Introduction: Genome-wide demethylation reprograms the genome after fertilization and re-establishes totipotency: 5-methylcytosine (5 mC) in the paternal pronucleus is rapidly converted to 5-hydroxymethylcytosine (5 hmC) by the dioxygenase 1011 translocation (TET) 3, while 5 mC in the maternal pronucleus is protected by the binding of developmental pluripotency-associated (DPPA) 3 to histone H3 dimethyl Lys9 (H3K9me2). This process is essential for normal development, because deletion of TET3 or DPPA3 in the maternal germline alters 5 mC and 5 hmC levels in parental pronuclei, resulting in lethality. This study examined the developmental significance of demethylation events by evaluating 5 hmC and H3K9me2 levels in oocytes and preimplantation embryos.
Materials and methods: Oocytes and embryos were fixed, pretreated with 2N HCl, and labeled with primary antibodies against 5 mC, 5 hmC, and H3K9me2, and then washed and treated with fluorophore-conjugated secondary antibodies and visualized by confocal microscopy.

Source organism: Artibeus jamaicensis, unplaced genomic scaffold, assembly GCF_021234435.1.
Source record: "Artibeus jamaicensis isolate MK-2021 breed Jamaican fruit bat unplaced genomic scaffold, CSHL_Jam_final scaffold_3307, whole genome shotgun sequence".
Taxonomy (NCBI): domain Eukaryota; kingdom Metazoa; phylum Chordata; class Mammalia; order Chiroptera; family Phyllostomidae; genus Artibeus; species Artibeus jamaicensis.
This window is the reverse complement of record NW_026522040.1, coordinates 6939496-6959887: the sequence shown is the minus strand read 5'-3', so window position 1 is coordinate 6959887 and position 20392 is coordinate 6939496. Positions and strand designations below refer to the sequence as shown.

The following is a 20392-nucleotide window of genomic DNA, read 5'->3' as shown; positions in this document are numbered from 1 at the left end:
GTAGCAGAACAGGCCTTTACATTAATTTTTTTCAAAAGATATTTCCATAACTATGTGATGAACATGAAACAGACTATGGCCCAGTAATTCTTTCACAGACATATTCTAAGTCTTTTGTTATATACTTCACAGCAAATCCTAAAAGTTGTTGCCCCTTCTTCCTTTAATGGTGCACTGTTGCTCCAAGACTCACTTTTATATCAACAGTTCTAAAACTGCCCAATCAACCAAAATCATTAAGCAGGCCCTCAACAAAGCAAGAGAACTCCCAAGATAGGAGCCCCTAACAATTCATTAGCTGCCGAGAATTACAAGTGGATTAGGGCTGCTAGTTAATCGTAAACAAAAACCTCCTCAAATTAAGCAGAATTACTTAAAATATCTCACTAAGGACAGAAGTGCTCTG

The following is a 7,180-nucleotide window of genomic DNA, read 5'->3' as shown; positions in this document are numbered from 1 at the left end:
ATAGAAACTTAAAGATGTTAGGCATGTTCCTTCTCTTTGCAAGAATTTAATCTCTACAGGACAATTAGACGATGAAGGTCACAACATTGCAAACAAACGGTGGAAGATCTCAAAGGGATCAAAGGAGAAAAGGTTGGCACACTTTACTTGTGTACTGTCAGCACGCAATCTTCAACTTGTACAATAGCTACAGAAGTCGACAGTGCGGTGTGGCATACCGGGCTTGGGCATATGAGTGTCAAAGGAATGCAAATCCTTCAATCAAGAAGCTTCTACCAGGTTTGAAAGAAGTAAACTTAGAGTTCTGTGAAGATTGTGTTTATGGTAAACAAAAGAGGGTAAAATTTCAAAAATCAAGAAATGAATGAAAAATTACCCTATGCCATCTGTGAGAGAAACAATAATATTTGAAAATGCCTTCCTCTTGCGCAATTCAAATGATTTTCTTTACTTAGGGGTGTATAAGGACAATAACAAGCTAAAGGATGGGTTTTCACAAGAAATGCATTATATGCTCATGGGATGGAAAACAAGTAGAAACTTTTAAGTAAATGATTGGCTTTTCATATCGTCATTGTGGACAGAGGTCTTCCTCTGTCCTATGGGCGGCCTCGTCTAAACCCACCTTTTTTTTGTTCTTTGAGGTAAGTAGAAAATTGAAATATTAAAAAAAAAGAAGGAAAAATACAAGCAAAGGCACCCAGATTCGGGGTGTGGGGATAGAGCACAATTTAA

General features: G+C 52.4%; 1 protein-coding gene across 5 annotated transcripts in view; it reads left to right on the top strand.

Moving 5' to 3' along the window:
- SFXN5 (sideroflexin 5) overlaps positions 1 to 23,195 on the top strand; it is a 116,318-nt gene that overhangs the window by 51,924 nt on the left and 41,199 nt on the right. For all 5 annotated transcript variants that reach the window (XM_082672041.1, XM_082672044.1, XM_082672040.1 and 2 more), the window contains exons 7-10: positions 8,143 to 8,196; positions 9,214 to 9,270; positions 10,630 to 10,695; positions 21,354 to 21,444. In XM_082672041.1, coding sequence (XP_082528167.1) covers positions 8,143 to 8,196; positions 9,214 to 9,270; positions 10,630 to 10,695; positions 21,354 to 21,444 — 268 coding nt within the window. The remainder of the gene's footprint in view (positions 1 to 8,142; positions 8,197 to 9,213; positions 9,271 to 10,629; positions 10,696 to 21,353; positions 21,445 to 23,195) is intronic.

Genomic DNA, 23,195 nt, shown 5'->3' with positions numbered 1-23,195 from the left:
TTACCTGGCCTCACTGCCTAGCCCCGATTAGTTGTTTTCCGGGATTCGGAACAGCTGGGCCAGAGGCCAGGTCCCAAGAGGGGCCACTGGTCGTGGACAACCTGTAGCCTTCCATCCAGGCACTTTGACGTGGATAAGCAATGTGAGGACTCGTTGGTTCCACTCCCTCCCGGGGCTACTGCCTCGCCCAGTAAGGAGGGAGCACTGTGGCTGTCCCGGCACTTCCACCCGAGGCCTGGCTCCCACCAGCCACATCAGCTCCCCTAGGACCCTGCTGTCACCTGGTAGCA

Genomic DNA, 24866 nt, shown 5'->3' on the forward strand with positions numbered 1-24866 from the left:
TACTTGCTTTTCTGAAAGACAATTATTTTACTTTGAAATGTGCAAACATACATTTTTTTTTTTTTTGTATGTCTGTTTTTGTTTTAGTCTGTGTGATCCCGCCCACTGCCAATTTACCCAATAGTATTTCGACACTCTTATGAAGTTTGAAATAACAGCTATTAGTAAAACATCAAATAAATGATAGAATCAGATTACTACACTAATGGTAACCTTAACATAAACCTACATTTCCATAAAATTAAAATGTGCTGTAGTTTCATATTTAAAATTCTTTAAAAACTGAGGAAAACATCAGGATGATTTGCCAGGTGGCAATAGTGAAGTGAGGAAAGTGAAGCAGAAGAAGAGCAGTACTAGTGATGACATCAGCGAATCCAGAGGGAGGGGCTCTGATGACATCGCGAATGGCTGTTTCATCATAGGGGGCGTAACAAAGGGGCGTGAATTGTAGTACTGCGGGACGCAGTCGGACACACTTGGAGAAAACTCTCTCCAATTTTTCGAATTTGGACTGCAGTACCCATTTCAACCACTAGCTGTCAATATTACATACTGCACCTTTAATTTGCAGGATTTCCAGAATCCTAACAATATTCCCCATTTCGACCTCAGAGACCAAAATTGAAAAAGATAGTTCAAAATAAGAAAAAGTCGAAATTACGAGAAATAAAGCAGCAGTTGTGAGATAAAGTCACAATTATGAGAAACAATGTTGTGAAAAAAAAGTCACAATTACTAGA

Results and discussion: The signal of 5 hmC was detected at heterochromatin regions from growing stage oocytes, and the signal was strengthened up to fully grown oocytes, spreading into whole chromatin. Interestingly, 5 hmC was mainly localized to retrotransposon regions such as IAP and MLV during oogenesis, but was restricted to the male pronucleus in zygotes, and was not detected after the 4-cell stage. In contrast, the H3K9me2 signal was constant during early development, and was associated with a copy number increase via retrotransposon reactivation. These results suggest that demethylation process of female genome begin from oocyte growth stage, and the conversion of 5 mC to 5 hmC contributes to retrotransposon activation after fertilization.
02 - 04 Sep 2014
World Congress of Reproductive Biology